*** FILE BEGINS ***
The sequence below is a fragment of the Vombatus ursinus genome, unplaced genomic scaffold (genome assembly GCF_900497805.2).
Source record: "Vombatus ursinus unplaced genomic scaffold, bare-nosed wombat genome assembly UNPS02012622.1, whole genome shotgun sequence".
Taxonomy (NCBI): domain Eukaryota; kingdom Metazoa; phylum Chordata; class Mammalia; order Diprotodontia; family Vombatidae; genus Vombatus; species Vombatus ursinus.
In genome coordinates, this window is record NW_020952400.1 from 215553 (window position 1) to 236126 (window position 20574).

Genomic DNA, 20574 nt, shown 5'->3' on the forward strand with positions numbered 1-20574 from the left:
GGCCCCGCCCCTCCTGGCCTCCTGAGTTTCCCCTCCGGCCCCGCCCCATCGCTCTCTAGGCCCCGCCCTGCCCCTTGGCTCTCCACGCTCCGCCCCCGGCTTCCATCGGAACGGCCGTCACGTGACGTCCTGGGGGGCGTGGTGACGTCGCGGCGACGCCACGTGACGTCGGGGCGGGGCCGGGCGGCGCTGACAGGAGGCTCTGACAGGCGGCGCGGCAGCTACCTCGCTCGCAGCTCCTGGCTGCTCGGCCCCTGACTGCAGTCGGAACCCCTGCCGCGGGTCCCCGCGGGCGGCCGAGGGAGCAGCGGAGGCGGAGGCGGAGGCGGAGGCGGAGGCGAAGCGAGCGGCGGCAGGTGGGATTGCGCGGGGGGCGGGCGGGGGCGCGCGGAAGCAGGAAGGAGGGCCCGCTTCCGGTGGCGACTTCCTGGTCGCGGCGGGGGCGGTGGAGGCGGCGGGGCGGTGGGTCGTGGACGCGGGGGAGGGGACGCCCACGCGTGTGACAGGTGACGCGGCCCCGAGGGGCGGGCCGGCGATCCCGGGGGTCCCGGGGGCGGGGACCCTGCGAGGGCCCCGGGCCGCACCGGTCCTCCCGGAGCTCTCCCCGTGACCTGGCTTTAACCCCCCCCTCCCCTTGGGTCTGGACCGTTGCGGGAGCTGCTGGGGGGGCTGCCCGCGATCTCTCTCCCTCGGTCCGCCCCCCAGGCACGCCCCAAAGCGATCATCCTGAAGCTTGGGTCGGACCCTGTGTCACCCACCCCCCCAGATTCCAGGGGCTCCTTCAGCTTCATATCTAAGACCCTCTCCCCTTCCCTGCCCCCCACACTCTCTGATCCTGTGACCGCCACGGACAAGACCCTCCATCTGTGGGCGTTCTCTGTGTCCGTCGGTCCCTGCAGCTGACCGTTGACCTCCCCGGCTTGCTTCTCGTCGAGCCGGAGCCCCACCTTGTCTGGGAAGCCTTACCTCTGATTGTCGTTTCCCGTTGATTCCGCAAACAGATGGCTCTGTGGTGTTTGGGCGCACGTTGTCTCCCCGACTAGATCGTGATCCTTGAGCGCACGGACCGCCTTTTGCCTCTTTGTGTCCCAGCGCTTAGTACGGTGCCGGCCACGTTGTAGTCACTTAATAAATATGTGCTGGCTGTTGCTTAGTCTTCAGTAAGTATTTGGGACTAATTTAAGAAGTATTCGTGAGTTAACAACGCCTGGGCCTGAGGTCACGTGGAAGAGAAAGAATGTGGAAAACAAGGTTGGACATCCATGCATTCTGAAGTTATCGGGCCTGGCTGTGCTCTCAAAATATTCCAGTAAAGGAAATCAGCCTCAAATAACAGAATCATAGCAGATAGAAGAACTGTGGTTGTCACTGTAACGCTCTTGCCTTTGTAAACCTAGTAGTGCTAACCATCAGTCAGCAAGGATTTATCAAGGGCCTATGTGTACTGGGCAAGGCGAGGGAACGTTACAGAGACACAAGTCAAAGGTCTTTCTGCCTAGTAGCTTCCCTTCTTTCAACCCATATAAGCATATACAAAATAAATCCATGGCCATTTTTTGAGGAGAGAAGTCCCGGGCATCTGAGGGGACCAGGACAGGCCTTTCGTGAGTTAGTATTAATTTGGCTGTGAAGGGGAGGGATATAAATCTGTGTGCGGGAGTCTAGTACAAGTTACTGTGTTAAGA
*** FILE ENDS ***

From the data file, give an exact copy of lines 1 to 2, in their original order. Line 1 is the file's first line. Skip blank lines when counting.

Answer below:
The sequence below is a fragment of the Vombatus ursinus genome, unplaced genomic scaffold (genome assembly GCF_900497805.2).
Source record: "Vombatus ursinus unplaced genomic scaffold, bare-nosed wombat genome assembly UNPS02012622.1, whole genome shotgun sequence".